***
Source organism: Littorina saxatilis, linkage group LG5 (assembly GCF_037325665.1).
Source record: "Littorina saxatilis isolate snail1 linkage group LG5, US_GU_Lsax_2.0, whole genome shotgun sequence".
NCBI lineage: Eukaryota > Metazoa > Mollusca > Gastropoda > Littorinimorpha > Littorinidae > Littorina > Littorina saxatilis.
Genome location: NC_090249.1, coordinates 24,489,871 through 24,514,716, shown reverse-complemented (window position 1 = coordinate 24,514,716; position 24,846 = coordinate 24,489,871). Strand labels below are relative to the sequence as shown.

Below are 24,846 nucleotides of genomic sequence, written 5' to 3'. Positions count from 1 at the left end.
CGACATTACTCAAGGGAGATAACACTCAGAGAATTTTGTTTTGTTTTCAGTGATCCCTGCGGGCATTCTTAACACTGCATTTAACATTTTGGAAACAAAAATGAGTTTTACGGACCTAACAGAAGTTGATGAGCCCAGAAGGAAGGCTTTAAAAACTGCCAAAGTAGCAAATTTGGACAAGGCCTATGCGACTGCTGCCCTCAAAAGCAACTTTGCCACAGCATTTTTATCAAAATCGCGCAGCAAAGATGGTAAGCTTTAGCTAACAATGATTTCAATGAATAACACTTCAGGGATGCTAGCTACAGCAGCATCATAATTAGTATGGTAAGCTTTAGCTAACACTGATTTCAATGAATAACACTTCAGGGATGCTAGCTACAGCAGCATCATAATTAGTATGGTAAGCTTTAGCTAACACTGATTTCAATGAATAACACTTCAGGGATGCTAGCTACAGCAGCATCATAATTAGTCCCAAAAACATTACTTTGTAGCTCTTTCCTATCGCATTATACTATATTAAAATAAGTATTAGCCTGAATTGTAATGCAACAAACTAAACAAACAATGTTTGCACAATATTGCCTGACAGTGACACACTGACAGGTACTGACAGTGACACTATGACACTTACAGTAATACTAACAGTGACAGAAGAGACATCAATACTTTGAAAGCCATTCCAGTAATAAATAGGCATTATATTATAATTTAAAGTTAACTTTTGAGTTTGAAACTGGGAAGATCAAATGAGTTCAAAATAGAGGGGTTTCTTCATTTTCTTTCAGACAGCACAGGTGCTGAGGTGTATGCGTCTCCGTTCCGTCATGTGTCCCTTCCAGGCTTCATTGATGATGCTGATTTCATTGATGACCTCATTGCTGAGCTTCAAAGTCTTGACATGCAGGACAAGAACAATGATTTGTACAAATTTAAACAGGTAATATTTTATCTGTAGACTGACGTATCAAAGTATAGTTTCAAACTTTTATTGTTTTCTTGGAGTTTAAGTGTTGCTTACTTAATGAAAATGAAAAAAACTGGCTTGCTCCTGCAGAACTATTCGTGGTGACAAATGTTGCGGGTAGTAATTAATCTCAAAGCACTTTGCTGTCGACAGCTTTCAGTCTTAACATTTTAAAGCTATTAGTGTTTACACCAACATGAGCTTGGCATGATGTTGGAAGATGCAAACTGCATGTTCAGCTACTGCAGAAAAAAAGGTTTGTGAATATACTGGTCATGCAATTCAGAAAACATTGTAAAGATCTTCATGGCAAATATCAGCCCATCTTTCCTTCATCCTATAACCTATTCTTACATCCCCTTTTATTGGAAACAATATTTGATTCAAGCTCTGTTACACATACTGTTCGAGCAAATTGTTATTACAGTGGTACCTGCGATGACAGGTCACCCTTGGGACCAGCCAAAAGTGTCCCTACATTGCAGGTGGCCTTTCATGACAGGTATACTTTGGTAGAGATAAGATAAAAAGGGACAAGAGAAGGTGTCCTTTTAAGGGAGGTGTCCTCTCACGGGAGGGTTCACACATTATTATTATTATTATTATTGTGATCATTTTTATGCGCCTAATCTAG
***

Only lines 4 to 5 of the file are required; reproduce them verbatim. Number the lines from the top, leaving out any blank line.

Genome location: NC_090249.1, coordinates 24,489,871 through 24,514,716, shown reverse-complemented (window position 1 = coordinate 24,514,716; position 24,846 = coordinate 24,489,871). Strand labels below are relative to the sequence as shown.

Below are 24,846 nucleotides of genomic sequence, written 5' to 3'. Positions count from 1 at the left end.